Reply
  • Robert Dunlop
    I bought the Acer XB27HU with 165hz and what l wasn't prepared for was how fun these types of monitors make playing games again.

    The reviewer is spot on.
    Reply
  • Uri___Pisarev
    That is one sweet monitor! I can't imagine how good the OLED versions will be. : )

    It's interesting to note that this monitor is actually more demanding than a 4k 60hz monitor. Even though this is only a 2k monitor, it actually has nearly 3x the Hz compared to it's 4k counterparts, making it not supprising that you need at least dual GTX 980tis/Titan Xes to run everything at good settings.

    So you need to spend over 2K to really enjoy the product? That's insane to be honest. If you are a regular person out there and all you are willing to spend is $200 on the card (most common option that people chose) that means you will be able to buy that card and fully maxout this monitor oh in about 7 years or so, that's how long it will take for a GTX960 equivalent to be as powerful as 2 980ti's.
    Reply
  • TechyInAZ
    17546502 said:
    That is one sweet monitor! I can't imagine how good the OLED versions will be. : )

    It's interesting to note that this monitor is actually more demanding than a 4k 60hz monitor. Even though this is only a 2k monitor, it actually has nearly 3x the Hz compared to it's 4k counterparts, making it not supprising that you need at least dual GTX 980tis/Titan Xes to run everything at good settings.

    So you need to spend over 2K to really enjoy the product? That's insane to be honest. If you are a regular person out there and all you are willing to spend is $200 on the card (most common option that people chose) that means you will be able to buy that card and fully maxout this monitor oh in about 7 years or so, that's how long it will take for a GTX960 equivalent to be as powerful as 2 980ti's.

    G sync will help with that.

    Plus, like the reviewer said, this monitor is has future proofing in mind. It's designed for future cards that can handle this kind of product.
    Reply
  • toddybody
    I sold my G-Sync 4K panel for a DELL 2716DG (27"@1440p G-Sync 144hz)...90fps has become the new 60fps for me. Can't tell folks how huge it is to go past 60hz.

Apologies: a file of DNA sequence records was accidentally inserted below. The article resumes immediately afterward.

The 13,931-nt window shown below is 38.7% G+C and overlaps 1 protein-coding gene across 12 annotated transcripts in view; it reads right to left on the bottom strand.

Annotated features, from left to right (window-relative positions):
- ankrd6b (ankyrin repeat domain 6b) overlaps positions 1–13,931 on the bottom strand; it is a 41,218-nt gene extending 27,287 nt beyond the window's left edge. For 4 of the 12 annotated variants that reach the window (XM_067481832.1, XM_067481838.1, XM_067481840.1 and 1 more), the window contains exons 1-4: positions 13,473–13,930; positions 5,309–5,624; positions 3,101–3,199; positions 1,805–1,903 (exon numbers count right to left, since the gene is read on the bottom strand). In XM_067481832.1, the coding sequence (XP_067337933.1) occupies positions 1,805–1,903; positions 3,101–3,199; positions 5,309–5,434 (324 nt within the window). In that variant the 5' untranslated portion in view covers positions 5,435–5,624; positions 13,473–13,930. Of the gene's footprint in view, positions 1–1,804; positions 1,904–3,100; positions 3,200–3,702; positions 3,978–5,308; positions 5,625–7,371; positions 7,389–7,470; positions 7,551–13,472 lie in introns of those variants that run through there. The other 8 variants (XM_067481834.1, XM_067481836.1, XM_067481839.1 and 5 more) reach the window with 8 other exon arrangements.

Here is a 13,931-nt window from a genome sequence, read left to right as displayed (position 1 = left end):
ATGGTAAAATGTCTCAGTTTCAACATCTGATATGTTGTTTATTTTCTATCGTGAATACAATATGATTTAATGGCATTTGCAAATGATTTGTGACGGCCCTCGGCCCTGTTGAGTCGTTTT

Reply
  • agentsi1511
    That is one sweet monitor! I can't imagine how good the OLED versions will be. : )

    It's interesting to note that this monitor is actually more demanding than a 4k 60hz monitor. Even though this is only a 2k monitor, it actually has nearly 3x the Hz compared to it's 4k counterparts, making it not supprising that you need at least dual GTX 980tis/Titan Xes to run everything at good settings.


    This is totally wrong, don't mislead people researching things. I have the Acer XB270HU and run everything at max settings on single GTX 970. IT is not more demanding than a 4k monitor in anyway. As someone with Techy in their name I would imagine you had a clue about this.
    Reply
  • TechyInAZ
    17546521 said:
    That is one sweet monitor! I can't imagine how good the OLED versions will be. : )

    It's interesting to note that this monitor is actually more demanding than a 4k 60hz monitor. Even though this is only a 2k monitor, it actually has nearly 3x the Hz compared to it's 4k counterparts, making it not supprising that you need at least dual GTX 980tis/Titan Xes to run everything at good settings.


    This is totally wrong, don't mislead people researching things. I have the Acer XB270HU and run everything at max settings on single GTX 970. IT is not more demanding than a 4k monitor in anyway. As someone with Techy in their name I would imagine you had a clue about this.

    What games do you play?
    Reply